The Minister of State with responsibility for housing, Deputy Jan O'Sullivan, is committed to tackling the issue but it is impossible for any progress to be made unless proper funding is allocated to kick-start the social housing programme. This would also have a beneficial effect on the construction industry.

I have spoken about the appalling treatment of citizens who have been left on the waiting list, in some cases for up to 15 years. I have long urged Dublin City Council to move away from its historic points-based, priority-based housing list system to a system based on time on the list, as used in Fingal County Council. I am a former Dublin City Council councillor. The council last week decided to move to the system of time on the list, which is a fair and transparent system. It is a case of first come, first served. It now awaits the Minister, Deputy Hogan, to sign the regulation. When will he sign that regulation?

Under the Fianna Fáil regime led by Ahern and Cowen, the failure of local authorities to provide social housing meant a massive growth in the private rental sector. In the past five years since 2007, almost €3 billion has been expended on rent supplement allowances. This money has gone into the pockets of private landlords. Ordinary constituents wonder why that money was not used to fund a housing programme.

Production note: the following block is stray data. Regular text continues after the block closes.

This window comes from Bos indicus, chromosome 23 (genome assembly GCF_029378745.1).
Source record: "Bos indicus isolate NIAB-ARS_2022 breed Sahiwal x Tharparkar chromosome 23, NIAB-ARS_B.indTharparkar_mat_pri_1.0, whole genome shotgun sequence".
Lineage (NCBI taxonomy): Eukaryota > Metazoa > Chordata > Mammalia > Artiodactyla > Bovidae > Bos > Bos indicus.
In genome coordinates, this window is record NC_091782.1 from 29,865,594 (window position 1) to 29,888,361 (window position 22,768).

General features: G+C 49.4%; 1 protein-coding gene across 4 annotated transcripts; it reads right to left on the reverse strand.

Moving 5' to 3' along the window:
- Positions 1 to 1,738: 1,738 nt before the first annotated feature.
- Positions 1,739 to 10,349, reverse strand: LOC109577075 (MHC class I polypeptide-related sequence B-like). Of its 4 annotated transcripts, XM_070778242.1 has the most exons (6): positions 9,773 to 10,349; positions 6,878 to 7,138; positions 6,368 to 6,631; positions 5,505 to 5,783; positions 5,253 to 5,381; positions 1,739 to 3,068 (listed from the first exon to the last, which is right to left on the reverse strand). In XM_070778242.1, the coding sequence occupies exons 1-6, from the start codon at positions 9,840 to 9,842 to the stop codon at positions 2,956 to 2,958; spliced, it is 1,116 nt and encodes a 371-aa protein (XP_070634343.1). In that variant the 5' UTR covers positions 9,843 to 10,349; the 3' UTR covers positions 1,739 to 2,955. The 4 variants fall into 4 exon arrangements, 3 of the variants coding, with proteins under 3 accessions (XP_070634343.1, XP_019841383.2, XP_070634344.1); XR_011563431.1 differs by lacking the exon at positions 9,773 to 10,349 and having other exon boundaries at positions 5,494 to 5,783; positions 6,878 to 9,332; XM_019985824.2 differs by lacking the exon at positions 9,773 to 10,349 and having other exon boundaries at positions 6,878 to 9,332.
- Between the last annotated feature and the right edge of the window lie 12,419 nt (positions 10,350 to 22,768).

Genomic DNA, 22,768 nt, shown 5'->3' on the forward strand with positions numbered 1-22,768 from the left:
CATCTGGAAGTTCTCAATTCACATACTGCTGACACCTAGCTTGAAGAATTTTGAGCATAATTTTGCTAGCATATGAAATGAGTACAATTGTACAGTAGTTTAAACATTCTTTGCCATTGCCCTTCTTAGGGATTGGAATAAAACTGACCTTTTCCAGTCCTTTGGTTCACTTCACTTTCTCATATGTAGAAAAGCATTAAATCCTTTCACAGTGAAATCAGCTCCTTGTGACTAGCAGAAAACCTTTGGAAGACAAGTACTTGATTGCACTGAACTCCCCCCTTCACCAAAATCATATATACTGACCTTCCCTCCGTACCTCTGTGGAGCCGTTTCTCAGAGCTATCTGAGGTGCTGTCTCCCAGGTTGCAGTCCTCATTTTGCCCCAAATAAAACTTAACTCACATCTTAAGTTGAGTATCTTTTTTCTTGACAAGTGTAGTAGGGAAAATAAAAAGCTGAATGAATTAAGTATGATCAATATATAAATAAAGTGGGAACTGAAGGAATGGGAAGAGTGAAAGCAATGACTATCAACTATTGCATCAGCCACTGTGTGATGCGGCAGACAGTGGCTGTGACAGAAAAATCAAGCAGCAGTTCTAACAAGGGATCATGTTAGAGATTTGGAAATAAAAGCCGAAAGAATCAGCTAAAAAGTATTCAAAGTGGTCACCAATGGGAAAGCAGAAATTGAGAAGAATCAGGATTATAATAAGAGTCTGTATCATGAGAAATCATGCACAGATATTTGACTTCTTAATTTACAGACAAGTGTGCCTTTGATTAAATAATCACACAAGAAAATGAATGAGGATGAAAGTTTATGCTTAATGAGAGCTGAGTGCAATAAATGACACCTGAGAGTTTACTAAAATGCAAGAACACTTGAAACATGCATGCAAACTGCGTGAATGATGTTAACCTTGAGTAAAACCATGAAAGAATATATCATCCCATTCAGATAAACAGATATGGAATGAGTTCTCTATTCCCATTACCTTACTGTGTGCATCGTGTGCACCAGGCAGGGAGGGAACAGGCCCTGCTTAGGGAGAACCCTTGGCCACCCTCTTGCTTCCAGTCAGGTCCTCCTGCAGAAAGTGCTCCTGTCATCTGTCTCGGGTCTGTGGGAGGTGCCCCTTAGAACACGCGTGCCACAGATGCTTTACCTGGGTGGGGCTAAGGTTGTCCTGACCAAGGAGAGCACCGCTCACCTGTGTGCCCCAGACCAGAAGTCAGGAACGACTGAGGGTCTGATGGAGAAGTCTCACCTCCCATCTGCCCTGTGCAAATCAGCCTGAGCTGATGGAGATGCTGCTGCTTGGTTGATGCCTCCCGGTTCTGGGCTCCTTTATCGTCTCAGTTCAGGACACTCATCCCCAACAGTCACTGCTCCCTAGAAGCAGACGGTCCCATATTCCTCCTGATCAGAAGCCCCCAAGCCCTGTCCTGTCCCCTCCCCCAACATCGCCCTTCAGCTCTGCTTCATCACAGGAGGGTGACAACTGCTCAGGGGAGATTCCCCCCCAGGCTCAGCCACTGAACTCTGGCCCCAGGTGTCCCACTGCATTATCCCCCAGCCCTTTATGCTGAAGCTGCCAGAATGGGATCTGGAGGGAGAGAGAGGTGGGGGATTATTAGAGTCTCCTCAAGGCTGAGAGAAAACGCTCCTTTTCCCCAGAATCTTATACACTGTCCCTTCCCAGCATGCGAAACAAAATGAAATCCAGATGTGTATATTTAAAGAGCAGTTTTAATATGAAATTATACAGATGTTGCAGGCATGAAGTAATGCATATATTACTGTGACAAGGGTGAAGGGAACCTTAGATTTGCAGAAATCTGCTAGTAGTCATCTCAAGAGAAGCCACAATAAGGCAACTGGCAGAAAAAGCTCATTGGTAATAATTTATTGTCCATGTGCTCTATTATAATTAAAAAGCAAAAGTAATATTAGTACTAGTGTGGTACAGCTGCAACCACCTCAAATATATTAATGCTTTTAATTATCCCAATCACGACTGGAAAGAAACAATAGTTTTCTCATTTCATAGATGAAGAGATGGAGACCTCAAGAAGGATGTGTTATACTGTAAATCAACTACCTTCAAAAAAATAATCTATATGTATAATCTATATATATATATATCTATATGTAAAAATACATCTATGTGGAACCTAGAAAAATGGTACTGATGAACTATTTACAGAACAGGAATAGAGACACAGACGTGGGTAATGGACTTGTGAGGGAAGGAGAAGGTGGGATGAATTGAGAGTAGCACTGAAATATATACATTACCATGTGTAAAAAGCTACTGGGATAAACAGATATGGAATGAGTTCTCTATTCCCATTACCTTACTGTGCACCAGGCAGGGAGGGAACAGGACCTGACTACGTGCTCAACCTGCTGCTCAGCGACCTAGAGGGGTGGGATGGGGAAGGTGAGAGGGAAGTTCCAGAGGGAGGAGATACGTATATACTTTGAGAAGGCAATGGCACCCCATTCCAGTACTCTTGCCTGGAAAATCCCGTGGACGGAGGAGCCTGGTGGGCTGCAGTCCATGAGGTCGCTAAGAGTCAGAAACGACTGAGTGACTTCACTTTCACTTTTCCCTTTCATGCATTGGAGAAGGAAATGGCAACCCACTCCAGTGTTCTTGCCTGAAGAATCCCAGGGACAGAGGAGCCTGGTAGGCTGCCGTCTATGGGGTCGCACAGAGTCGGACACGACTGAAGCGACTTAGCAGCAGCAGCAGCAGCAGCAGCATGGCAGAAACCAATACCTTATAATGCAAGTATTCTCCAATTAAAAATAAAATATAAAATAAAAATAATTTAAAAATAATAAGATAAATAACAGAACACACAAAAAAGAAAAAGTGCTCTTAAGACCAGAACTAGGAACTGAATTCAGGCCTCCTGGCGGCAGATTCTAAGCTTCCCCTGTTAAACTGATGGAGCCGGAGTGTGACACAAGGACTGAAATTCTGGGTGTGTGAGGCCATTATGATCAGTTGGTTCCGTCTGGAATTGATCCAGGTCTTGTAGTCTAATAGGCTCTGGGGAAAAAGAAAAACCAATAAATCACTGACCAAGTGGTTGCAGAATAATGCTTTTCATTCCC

When will the promised housing Bill come before the House? I refer in particular to provisions in respect of the administration of voluntary housing bodies. My constituency has organisations such as NABCO, Iveagh Trust, Respond and Clúid. There is no legislation governing estate management and tenancy and it is urgently needed.

The Minister, Deputy Hogan, gave two deadlines - the first Sunday in September and then a further ten days - to the developers, builders, auctioneers, insurance companies in respect of the pyrite disaster. He keeps issuing deadlines but when will he take action? When will he decide to levy the industry which did those terrible things to households? People are upset that they are expected to pay a housing tax - which the House will discuss tomorrow - on houses which are worthless because they need to be remediated. I ask the Minister of State to bring these points to the attention of the Minister.